“Everyone is talking about food. Chefs and food critics have become celebrities. To state that food production and consumption are increasingly in the public eye is to understate the point,” writes Andrew Chignell, associate professor of philosophy, and his two co-editors in the introduction of “Philosophy Comes to Dinner: Arguments about the Ethics of Eating” (2016, Routledge).
Yet, they contend, while there is agreement that our eating habits and food system are in need of an overhaul, there is no clear idea about which principles should guide the discussion. Historically, philosophers haven’t often weighed in on the issue of food, they say, but one aim of their book is to show that “arguments about food are of great philosophical interest and that the conclusions of those arguments will matter to many of us.”
The book includes contributions from 15 authors on topics ranging from factory farming to artificial ingredients. Other editors are Terence Cuneo of the University of Vermont and Matthew C. Halteman of Calvin College.
Part of the book focuses on dietary ideals, explaining different dietary systems and providing practical instructions on how to live out those ideals. The other part focuses on some of the puzzling questions raised by thinking about the ethics of eating: from whether veganism is always best in a complex system such as ours, to the pros and cons of eating local.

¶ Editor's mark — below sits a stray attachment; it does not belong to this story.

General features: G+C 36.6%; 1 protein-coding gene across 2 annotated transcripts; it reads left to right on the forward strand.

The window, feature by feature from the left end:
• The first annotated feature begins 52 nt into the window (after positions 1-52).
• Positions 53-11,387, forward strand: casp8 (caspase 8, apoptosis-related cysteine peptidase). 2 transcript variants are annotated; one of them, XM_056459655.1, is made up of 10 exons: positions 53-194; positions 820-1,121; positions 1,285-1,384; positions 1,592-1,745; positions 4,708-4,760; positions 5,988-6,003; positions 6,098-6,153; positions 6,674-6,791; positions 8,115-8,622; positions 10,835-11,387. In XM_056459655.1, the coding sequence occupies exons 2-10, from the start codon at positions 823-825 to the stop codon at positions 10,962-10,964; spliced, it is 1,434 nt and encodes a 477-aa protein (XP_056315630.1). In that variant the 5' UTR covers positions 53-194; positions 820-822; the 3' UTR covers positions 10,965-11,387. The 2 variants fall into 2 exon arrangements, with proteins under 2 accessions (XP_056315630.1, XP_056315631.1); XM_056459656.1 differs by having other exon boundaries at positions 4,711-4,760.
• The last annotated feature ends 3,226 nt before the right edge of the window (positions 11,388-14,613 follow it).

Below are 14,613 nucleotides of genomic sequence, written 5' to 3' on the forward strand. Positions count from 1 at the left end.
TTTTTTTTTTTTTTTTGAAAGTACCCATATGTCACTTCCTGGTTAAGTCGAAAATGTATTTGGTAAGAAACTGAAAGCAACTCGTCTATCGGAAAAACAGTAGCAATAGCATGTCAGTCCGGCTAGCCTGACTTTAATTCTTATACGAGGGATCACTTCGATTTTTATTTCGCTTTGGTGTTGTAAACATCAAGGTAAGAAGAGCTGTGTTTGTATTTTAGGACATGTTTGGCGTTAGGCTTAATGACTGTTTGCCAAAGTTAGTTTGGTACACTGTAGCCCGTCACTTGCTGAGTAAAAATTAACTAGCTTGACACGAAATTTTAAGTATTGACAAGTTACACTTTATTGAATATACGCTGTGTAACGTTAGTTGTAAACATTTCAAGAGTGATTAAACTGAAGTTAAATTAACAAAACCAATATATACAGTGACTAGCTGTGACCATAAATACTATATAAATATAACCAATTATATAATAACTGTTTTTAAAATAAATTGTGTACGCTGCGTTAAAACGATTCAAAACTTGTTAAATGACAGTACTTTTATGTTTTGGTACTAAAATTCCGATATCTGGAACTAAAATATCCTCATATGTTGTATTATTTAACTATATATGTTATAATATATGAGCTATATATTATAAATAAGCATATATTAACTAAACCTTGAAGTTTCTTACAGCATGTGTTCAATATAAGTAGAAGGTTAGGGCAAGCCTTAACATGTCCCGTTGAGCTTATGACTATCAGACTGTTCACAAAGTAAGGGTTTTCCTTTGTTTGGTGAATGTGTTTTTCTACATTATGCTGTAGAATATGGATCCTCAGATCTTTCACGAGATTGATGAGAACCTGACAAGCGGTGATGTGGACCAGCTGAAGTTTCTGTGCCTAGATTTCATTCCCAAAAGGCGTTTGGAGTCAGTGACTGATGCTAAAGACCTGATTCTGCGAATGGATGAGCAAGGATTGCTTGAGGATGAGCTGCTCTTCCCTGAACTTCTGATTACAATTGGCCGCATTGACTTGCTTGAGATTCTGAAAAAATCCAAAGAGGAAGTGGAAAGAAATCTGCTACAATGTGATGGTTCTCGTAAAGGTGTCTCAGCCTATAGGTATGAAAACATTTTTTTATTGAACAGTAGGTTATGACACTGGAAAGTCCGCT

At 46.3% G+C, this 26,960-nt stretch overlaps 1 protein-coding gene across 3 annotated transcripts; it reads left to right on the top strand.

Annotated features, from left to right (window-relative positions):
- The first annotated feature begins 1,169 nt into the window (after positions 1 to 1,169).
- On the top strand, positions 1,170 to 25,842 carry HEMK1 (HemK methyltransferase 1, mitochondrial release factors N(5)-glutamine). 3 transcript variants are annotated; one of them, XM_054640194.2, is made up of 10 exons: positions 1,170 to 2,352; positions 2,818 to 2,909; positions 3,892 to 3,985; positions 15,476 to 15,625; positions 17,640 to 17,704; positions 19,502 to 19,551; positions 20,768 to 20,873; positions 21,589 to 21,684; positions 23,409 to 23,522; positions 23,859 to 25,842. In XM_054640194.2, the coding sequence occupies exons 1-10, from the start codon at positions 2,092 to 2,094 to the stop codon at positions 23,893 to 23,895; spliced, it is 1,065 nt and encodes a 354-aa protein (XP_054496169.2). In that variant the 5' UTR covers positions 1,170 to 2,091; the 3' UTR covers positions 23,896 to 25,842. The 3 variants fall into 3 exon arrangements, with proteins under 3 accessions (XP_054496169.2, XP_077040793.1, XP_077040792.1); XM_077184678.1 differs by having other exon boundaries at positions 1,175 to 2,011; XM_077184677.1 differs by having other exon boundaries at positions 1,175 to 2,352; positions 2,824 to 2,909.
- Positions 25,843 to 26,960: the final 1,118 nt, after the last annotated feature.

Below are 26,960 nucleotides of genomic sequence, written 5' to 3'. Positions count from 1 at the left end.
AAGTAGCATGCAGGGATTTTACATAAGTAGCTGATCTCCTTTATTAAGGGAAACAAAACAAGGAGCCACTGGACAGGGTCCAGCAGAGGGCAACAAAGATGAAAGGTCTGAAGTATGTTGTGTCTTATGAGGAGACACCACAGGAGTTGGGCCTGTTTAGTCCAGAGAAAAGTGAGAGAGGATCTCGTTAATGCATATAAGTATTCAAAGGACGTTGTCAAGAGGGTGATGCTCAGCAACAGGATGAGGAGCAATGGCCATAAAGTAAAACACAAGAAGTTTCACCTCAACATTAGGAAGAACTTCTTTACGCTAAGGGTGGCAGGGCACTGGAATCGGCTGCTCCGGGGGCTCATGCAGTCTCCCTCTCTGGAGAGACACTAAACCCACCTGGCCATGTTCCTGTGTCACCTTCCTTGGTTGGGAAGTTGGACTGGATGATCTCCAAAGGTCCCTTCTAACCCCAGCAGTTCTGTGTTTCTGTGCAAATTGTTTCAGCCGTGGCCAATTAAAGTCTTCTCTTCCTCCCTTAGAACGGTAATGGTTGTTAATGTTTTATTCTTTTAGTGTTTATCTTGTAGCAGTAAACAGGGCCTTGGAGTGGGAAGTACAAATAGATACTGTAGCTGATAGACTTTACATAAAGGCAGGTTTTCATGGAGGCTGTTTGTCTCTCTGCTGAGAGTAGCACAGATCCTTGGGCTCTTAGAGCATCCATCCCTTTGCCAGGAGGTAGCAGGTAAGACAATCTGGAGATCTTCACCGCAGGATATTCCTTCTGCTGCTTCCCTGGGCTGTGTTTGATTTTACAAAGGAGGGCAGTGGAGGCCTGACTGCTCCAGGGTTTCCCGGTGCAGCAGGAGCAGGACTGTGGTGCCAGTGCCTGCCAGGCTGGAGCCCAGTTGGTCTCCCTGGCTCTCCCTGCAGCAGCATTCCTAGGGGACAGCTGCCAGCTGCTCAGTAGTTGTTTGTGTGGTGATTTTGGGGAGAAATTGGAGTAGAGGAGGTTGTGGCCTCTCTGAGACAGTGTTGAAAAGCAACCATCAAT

“I really enjoyed putting this book together with my two co-editors,” Chignell said. “Most of the authors are younger philosophers who had not yet written about food, so I was curious to see the results. They did not disappoint: there are some very creative approaches here to issues concerning complicity, weakness of will, gender and artificial ingredients.”
In addition to serving as co-editor, Chignell, who co-teaches a class at Cornell called “The Ethics of Eating” that is also offered as a Massive Open Online Course (MOOC) on EdX.org, contributed a chapter to the book entitled “Can we Really Vote with our Forks? Opportunism and the Threshold Chicken.”
In that chapter, Chignell explores whether the occasional purchase of a food that’s produced by a system that a person finds morally wrong (whether because of animal mistreatment, poor working conditions or other factors) can still be morally permissible because the system itself is insensitive to slight changes in demand. He also considers situations in which someone is offered these sorts of food products for free – say, at a party or an office lunch buffet. If someone feels that the system that produces these foods is morally objectionable, what is his or her obligation in such situations?
“In teaching the course I kept hearing from students who wanted to know how they could ‘make a difference’ so I started thinking about what our obligations are when it is almost certain that our decision to consume a certain product will have no effect on outcomes,” Chignell said. “A system that produces almost 60 billion land animals worldwide is so vast and contains so many buffers and waste at every stage that the chance of making a real difference (for chickens, or workers, or whatever) is pretty slim. Once we know that, what sorts of obligations do we have?”